Are there additional places/countries you have visited that aren’t listed in your bio? Which one is your favorite, and why? (As an aside, I’ve been planning to visit Sanibel Island myself. Are the beaches truly covered in shells or is that completely exaggerated)?
First off, to answer your question, Sanibel Island, where I spent one year, is definitely worth the visit. Yes, there are shells everywhere. Sometimes you’re not sure they are, but then you wade into the water a little and can feel them in the sand. You can collect quite a variety, or even visit the Shell Museum, which is huge and full of shell history and information about the various types found around Sanibel. Sanibel is eighty percent wildlife refuge also, so be sure to visit one of the refuge centers to go hiking and see exotic birds, bob-cats, reptiles, manatee, and even alligators. Or maybe you’ll be lucky, as I often was, and have an alligator or three cross the road in front of you.
As I rambled about earlier, I’ve traveled to a few places, but let me be thorough … I’ve visited Denmark, where my best friend, Sonja, is from, Holland, Canada, Germany, France, Switzerland, Austria, Italy, England, Scotland, Mexico, Grand Cayman, the Bahamas, and the U.S.V.I., including St. John. Some of my favorite cities are Bath, London, and Cambridge, in England and Freiburg and Munich in Germany, and Sevilla, Spain, where I had front row seats to a Flamenco show.
Probably, my favorite country I’ve visited so far is Italy. I’ve only been to Milan, Florence, Rome, and Venice, but I’ve traveled back to Italy on three separate occasions. Venice just really stood out in my mind as unforgettable. I loved when I went to mail postcards how water was lapping into the post office. Venice is on water, and the architecture is amazing with canals and bridges connecting the city. It’s like stepping into a painting, which reminds me, one of my favorite things about Europe in general is exploring art museums and seeing classics from history books up close in person. It’s magical.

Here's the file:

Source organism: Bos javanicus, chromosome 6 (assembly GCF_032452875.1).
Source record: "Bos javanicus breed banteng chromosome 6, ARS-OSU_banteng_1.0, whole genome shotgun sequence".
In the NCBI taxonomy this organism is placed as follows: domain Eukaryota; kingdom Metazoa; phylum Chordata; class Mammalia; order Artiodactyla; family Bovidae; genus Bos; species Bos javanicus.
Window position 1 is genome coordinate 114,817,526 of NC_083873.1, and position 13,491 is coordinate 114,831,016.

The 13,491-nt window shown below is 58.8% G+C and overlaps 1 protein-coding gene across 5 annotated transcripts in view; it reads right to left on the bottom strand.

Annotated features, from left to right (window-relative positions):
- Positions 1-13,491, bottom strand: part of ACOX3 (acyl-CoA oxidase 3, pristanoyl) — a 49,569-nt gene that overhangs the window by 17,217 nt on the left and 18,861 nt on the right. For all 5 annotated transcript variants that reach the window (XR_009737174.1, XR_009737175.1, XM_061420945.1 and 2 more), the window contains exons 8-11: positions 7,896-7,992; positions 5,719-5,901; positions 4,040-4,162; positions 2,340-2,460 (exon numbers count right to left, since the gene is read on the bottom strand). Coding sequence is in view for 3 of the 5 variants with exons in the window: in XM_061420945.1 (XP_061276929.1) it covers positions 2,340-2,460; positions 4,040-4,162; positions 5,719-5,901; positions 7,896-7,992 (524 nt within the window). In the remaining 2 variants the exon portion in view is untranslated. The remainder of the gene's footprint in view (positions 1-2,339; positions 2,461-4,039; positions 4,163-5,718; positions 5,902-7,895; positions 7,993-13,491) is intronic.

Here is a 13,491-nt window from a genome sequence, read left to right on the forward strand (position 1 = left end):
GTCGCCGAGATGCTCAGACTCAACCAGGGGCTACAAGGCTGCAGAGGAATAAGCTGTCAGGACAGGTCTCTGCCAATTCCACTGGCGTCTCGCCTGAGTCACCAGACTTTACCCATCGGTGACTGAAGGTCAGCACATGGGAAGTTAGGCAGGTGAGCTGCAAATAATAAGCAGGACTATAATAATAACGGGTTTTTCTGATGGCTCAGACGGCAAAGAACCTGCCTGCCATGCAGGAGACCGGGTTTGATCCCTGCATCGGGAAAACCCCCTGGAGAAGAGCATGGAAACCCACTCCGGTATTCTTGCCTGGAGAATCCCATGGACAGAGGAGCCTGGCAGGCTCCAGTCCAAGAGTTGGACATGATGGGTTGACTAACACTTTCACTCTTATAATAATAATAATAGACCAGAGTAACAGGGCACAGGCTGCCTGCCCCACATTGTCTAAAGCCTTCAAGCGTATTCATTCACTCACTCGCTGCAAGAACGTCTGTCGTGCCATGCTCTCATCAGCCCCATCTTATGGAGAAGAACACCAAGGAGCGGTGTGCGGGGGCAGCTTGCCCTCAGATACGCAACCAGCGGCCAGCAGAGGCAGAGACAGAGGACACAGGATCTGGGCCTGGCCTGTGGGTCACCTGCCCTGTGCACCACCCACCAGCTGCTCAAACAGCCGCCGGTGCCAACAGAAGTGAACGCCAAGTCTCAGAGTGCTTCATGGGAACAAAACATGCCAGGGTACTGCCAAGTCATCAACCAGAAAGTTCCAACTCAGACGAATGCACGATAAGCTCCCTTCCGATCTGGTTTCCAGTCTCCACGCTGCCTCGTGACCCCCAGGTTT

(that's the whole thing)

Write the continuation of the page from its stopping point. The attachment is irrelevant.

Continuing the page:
So, childhood came and went; you graduated from high school and when you decided to further your education, you opted for The University of Evansville. This brings up two questions for me. Firstly, why did you stay in Evansville versus a campus further away from where you grew up? Secondly, why a University versus a College?
Well, I love my family, so to be honest; I wanted to stay close to home. I could visit my parents and grandparents whenever I wanted, meet up with them for Sunday family dinners, and find time to go cruising down the river with them too. Also, the University of Evansville has a tremendous amount of study abroad opportunities, including the British manor and campus they own in England, Harlaxton College, which I mentioned I attended for one semester. So, I actually spent a great deal of time out of the country while earning my college credits and degrees. Another reason I suppose I ended up there was because my grandfather and dad both attended UE before me. My grandpa actually attended UE when it was called Evansville College, before it became a university.
To answer your second question, I never really considered universities versus colleges. I only wanted a program big enough to get my four year bachelor’s degree and one that meant I could keep traveling.
Sarah, I have found that almost every single author has had a love of reading begin at a very early age. Do you remember when and how yours started?
While I can’t recall the exact moment I became obsessed with reading, which I certainly was, I do recall one of the first books that left an impression on me… The Secret of the Mansion, a Trixie Belden mystery by Julie Campbell pulled me in from the start, and I remember feeling as though I were part of the story and wanting to have that feeling again. I remember making the connection while reading it that words strung together in sentences on paper could actually take your imagination to wonderful places, and I wanted to not only keep reading but also write my own stories one day.
Some of my favorite childhood books were A Girl of the Limberlost by Gene Stratton Porter, (who was an Indiana author by the way), The Upstairs Room by Johanna Reiss, Freedom Train: The Story of Harriet Tubman, Pippi Longstocking by Astrid Lindgren, and The Chronicles of Narnia by C.S. Lewis.